Tripoli (AFP) - Mahmud Jibril, the former head of the Libyan rebel government that overthrew dictator Moamer Kadhafi in 2011, died Sunday of the coronavirus, his party said.
Jibril, 68, died in Cairo where he had been hospitalised for two weeks, said Khaled al-Mrimi, secretary of the Alliance of National Forces party founded by Jibril in 2012.
He had been admitted to the Ganzouri Specialised Hospital in Cairo on March 21 after suffering from cardiac arrest and three days later tested positive for coronavirus, hospital director Hisham Wagdy said.
"He started... recovering the day before yesterday but then he began deteriorating again", Wagdy told AFP in Cairo, confirming that Jibril died at 2:00 pm.
Jibril headed the rebel National Transitional Council (NTC), the interim government during the NATO-backed rebellion that toppled and killed Kadhafi.
He had been an economic advisor to the Kadhafi regime in its final years, before joining the revolution in 2011 and briefly serving as premier.
Jibril resigned three days after Kadhafi was captured and killed when NTC fighters overran his hometown Sirte on October 20, 2011.
In the early days of the Libyan uprising, Jibril made several trips abroad to rally European and US support for the rebels against Kadhafi.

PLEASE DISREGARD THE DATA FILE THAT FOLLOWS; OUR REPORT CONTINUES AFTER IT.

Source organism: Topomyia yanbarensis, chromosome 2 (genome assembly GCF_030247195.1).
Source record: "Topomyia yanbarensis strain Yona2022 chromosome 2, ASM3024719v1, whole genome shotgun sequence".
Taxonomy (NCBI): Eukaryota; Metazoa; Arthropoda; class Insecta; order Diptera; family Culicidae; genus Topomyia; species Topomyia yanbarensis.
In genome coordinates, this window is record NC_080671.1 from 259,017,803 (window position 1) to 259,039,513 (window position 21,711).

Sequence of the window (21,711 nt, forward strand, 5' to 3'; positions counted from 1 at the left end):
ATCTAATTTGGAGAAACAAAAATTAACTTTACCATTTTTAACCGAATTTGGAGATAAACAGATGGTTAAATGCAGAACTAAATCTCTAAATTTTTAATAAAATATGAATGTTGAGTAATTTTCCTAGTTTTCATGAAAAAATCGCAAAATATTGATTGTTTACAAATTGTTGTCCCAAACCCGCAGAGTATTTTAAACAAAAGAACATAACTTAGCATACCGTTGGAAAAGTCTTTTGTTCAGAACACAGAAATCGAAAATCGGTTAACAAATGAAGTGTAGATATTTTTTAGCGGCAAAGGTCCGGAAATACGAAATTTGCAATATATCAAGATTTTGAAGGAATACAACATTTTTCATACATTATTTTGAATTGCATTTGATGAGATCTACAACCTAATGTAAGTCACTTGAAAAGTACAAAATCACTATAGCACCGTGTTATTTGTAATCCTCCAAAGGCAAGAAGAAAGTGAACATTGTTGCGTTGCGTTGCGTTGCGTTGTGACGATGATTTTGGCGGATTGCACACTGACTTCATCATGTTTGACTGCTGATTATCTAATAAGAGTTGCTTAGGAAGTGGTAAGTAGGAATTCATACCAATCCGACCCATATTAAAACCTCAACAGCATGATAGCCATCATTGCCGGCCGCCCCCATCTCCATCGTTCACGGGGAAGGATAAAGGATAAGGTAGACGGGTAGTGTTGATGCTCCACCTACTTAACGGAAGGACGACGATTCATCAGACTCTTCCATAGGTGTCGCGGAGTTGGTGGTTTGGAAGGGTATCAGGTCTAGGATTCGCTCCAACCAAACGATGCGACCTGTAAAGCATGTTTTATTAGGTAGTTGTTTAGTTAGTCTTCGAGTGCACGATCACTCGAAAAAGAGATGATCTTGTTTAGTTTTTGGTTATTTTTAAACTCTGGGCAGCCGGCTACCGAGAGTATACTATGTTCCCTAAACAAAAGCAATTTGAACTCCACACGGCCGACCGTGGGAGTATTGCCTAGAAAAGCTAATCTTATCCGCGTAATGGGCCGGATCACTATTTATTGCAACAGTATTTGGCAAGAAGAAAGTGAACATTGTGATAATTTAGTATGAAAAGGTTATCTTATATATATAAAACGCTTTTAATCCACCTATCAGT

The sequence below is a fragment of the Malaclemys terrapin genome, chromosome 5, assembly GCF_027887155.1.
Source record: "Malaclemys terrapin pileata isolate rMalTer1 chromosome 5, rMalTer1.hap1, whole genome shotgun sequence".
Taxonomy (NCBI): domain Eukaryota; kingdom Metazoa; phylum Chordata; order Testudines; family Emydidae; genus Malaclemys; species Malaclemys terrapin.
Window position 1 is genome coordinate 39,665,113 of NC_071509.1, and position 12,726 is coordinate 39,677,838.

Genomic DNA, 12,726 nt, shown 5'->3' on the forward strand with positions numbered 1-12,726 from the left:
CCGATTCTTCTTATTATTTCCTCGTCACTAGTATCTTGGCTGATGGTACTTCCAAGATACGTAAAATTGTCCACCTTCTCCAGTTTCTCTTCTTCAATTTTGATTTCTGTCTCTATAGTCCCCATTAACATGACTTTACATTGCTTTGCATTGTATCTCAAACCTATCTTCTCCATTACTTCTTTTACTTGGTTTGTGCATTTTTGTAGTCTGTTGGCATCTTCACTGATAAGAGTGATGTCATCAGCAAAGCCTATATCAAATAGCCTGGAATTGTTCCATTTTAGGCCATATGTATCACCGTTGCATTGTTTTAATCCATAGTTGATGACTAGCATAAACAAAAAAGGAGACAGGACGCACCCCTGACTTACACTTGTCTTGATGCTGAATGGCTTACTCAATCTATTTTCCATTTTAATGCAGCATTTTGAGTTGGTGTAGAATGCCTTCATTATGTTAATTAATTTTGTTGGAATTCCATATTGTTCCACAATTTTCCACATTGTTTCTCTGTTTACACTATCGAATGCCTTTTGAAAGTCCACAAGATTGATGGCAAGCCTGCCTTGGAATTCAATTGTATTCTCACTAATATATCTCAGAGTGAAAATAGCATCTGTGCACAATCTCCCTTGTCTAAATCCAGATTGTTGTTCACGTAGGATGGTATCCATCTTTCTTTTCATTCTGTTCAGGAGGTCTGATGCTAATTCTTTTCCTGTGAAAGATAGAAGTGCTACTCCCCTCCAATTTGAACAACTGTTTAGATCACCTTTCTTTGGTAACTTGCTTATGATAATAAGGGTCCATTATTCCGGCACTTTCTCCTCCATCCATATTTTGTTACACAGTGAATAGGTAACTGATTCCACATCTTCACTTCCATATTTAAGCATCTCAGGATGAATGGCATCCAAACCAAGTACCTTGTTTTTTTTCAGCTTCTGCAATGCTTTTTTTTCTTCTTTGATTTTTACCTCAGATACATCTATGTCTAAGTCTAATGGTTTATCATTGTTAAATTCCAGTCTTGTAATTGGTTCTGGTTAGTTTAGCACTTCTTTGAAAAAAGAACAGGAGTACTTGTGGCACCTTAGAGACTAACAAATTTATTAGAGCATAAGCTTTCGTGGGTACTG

In 2012, after the veteran leader was ousted and killed, Jibril stood in the country's first ever democratic elections and his party won the vote but failed to clinch a majority in parliament which chose an independent candidate to become prime minister.
Amid the chaos and violence that erupted in the following years, Jibril left Libya to live abroad.
Libya, now divided between a UN-recognised government based in Tripoli and a rival administration in the country's east, announced its first death from coronavirus earlier this week.
Health authorities said an 85-year-old woman was confirmed to have had COVID-19 on examination after her death, without giving further details.
The UN-recognised Government of National Accord which controls the west of the country has officially recorded 10 cases.
No cases have been declared in the south and east, which are largely under the control of the rival administration supported by military strongman Khalifa Haftar who has been battling to seize Tripoli.
Wagdy, the hospital director in Cairo, said that Jibril was in and out of consciousness during his time in the hospital's intensive care unit, where he had been quarantined since his admission.
Mrimi said that Jibril had appeared in stable conditions in recent days "and was even getting ready to leave the hospital" before his condition deteriorated again.